Education (Additional Support for Learning) (Scotland) Act 2004

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Education (Additional Support for Learning) (Scotland) Act 2004
Long title An Act of the Scottish Parliament to make provision for additional support in connection with the school education of children and young persons having additional support needs; and for connected purposes.
Chapter 2004 asp 4
Introduced by Peter Peacock Scottish Executive, 28 October 2003[1]
Territorial extent Scotland
Dates
Royal Assent 7 May 2004
Commencement Various dates from 7 May 2004[2][3][4]
Repeal date
Other legislation
Amendments
Related legislation
Repealing legislation
Status: Current legislation
History of passage through Parliament
Text of statute as originally enacted
Text of the Education (Additional Support for Learning) (Scotland) Act 2004 as in force today (including any amendments) within the United Kingdom, from the UK Statute Law Database

The Education (Additional Support for Learning) (Scotland) Act 2004 is an Act of the Scottish Parliament that received Royal Assent in 2004. It seeks to redefine the law in Scotland relating to the provision of special education to children with additional needs by establishing a framework for the policies of inclusion and generally practicing the "presumption of mainstreaming" in Scottish education. The Act is an attempt to broaden the narrow definition of Special Educational Needs (SEN) which has typically been used to define children with special needs.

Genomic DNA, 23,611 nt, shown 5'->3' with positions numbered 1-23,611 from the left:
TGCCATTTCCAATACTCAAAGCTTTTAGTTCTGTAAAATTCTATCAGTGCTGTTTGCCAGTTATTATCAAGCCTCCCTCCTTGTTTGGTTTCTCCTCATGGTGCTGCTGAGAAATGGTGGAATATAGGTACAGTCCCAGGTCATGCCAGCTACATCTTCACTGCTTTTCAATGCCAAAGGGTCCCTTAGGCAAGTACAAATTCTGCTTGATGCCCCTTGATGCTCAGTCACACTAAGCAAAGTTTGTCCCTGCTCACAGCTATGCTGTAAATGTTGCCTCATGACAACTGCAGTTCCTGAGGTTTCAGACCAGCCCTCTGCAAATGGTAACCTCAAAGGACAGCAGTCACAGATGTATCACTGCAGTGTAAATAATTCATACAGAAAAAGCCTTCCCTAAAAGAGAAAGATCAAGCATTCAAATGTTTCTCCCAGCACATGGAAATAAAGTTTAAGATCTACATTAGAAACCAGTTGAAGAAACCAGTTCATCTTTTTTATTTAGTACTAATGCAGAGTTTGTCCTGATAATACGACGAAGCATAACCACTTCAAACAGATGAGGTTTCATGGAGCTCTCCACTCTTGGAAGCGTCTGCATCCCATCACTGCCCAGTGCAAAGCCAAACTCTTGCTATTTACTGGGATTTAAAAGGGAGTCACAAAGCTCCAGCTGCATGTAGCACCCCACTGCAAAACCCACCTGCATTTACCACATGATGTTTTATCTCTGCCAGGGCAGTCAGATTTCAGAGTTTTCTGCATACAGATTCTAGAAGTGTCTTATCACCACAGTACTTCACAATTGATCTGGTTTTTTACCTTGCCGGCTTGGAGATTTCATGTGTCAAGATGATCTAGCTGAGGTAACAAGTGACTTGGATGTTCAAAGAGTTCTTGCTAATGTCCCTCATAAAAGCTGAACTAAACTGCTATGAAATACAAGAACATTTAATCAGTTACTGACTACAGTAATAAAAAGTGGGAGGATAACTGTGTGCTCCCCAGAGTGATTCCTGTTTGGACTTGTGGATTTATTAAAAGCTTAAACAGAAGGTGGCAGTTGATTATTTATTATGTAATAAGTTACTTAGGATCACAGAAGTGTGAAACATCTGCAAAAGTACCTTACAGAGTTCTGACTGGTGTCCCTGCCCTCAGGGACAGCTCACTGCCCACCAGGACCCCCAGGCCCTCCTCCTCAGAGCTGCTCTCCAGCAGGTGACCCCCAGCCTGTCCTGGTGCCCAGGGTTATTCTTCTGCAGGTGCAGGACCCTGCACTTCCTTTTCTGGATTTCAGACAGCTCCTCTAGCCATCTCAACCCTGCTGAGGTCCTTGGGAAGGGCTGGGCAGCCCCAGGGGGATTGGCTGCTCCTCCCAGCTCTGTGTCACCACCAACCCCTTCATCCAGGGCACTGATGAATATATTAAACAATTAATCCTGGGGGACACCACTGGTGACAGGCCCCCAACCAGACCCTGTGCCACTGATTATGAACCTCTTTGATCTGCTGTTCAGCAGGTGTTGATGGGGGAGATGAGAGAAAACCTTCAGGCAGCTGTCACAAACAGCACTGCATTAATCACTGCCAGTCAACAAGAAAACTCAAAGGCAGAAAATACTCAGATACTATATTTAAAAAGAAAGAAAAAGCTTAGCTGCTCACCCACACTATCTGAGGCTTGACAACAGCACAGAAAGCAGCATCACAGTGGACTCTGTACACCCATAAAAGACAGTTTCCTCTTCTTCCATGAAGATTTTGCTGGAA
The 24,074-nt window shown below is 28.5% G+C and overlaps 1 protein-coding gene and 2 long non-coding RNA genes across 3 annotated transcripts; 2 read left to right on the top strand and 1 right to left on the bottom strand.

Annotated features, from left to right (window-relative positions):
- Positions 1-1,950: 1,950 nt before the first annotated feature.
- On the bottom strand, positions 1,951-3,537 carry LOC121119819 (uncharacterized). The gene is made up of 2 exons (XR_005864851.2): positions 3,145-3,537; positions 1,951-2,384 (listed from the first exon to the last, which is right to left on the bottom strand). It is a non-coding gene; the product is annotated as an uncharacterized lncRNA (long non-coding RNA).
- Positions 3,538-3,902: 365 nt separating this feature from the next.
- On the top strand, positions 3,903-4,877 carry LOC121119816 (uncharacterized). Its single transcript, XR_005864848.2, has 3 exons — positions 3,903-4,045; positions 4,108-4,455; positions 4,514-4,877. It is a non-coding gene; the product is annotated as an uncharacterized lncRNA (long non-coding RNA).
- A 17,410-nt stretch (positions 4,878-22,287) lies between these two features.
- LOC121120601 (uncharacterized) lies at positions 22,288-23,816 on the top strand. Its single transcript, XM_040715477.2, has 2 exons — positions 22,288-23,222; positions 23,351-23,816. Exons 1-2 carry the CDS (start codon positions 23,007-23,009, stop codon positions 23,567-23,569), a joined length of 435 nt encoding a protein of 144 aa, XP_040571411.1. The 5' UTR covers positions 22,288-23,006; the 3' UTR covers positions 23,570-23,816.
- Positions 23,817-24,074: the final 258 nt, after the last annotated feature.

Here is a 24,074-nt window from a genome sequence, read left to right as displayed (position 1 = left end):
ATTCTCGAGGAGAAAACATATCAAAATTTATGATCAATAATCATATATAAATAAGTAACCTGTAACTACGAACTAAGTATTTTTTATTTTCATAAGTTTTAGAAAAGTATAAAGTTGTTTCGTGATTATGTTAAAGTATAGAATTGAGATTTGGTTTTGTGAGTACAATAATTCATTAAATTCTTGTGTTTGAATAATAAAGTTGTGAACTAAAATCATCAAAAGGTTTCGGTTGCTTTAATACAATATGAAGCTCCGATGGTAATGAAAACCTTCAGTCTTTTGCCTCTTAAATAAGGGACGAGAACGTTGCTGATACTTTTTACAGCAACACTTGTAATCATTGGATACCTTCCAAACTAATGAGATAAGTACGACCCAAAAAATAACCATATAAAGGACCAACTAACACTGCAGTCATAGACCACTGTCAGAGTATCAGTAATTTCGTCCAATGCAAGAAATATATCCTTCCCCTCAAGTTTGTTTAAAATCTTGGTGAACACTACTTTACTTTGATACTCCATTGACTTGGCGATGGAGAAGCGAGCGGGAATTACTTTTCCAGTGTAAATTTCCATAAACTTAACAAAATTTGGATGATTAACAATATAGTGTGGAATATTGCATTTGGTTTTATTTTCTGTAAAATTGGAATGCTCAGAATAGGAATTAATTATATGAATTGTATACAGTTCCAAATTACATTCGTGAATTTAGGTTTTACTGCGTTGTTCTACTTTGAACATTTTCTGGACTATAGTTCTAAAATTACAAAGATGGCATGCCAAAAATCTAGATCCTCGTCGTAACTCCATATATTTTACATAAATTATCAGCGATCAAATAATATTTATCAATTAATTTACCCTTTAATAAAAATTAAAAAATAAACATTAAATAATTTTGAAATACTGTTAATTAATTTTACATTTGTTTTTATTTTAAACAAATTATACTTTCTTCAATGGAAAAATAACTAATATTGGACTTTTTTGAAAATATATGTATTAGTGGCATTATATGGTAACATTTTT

Special Educational Needs (SEN)[edit]

Under the SEN model, certain children were classified as having special needs, and a formal "Record of Needs" (RoN) was opened and maintained. The opening of an RoN placed a legal obligation on the local authority to meet the needs of the child or young person as defined in the record. Additional support, staffing, resources and places at special schools were largely dependent on the needs and targets set out in the student's RoN.[5]

Principles[edit]

The new Act defines a system of Additional Support Needs (ASN). The Act states that, at some point in their education, all children may require some form of additional support. The Act says: "A child may require additional support for a variety of reasons. These may include those who are being bullied, are particularly gifted, have experienced a bereavement, or are not attending school regularly, as well as those who have behavioural or learning difficulties, mental health problems, or specific disabilities such as deafness or blindness."

Implementation[edit]

The Act places a duty on education authorities to establish procedures for identifying and meeting the additional support needs of children and young people. The identified needs must be kept under review and it will be the responsibility of all agencies to help education authorities meet their duties. The act defines such agencies as "including the local authority’s social work services, any health board, any other local authority or other agency specified by Scottish Ministers, such as Careers Scotland or further education colleges."

The new structure is intended to make accessing support easier for parents and carers. Where parents believe that their child has additional support needs they are able to request assessments which they believe are necessary; education authorities also have this ability. In situations where there is disagreement, education authorities will be under a duty to provide mediation services and they will be required to have arrangements in place for resolving disputes.

The Act is intended to provide support for children with long or short term barriers to learning, including children with severe and complex needs. Where more than one support service is involved in the provision of support for a child, a Co-ordinated Support Plan (CSP) will be drawn up by the relevant agencies, (e.g., school and grief counsellor).[6]

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